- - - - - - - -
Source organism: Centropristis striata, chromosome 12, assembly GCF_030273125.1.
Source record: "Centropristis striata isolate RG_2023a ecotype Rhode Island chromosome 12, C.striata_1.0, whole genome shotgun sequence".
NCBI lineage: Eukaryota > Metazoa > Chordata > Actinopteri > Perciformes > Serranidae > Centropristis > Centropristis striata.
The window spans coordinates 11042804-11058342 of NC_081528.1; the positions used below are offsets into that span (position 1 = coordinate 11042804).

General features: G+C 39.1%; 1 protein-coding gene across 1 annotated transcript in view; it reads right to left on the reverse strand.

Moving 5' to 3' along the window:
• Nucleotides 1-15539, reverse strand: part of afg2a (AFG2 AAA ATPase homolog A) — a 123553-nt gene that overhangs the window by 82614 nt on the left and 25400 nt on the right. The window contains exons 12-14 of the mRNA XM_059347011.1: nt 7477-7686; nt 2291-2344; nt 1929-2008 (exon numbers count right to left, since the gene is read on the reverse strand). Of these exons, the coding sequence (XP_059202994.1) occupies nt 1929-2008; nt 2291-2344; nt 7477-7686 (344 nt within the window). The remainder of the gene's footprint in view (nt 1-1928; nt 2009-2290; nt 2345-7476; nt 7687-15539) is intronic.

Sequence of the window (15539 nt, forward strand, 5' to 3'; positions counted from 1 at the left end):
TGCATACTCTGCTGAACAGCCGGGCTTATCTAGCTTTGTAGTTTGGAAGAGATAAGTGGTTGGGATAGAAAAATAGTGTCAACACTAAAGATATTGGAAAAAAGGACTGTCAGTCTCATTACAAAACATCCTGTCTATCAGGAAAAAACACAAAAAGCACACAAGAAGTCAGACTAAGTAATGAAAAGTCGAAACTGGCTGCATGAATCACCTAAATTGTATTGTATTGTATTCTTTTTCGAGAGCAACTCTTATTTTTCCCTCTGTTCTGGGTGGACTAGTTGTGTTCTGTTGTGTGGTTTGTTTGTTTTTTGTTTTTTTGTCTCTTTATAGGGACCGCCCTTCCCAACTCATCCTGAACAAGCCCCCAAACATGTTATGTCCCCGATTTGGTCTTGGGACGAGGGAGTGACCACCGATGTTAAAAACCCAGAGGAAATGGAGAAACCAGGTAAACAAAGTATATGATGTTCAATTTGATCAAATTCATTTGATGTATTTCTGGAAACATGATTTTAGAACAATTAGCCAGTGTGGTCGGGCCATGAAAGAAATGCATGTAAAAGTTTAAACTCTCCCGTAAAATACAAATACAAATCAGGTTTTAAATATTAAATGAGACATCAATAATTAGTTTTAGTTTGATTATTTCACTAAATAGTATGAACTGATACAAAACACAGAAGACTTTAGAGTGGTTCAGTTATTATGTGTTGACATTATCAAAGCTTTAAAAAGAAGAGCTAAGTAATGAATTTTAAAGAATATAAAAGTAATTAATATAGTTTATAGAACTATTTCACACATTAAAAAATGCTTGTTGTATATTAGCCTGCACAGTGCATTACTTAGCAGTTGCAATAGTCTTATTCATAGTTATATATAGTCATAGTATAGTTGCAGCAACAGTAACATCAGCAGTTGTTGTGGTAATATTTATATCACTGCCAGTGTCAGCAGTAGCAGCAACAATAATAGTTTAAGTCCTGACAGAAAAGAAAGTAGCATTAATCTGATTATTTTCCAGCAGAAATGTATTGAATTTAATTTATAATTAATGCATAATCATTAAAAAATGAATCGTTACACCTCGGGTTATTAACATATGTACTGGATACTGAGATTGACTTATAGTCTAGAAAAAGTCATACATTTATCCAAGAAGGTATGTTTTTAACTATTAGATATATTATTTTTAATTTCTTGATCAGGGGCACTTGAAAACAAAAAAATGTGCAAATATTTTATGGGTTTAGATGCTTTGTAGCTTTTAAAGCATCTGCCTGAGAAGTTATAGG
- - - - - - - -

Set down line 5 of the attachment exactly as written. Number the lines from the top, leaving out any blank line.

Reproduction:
General features: G+C 39.1%; 1 protein-coding gene across 1 annotated transcript in view; it reads right to left on the reverse strand.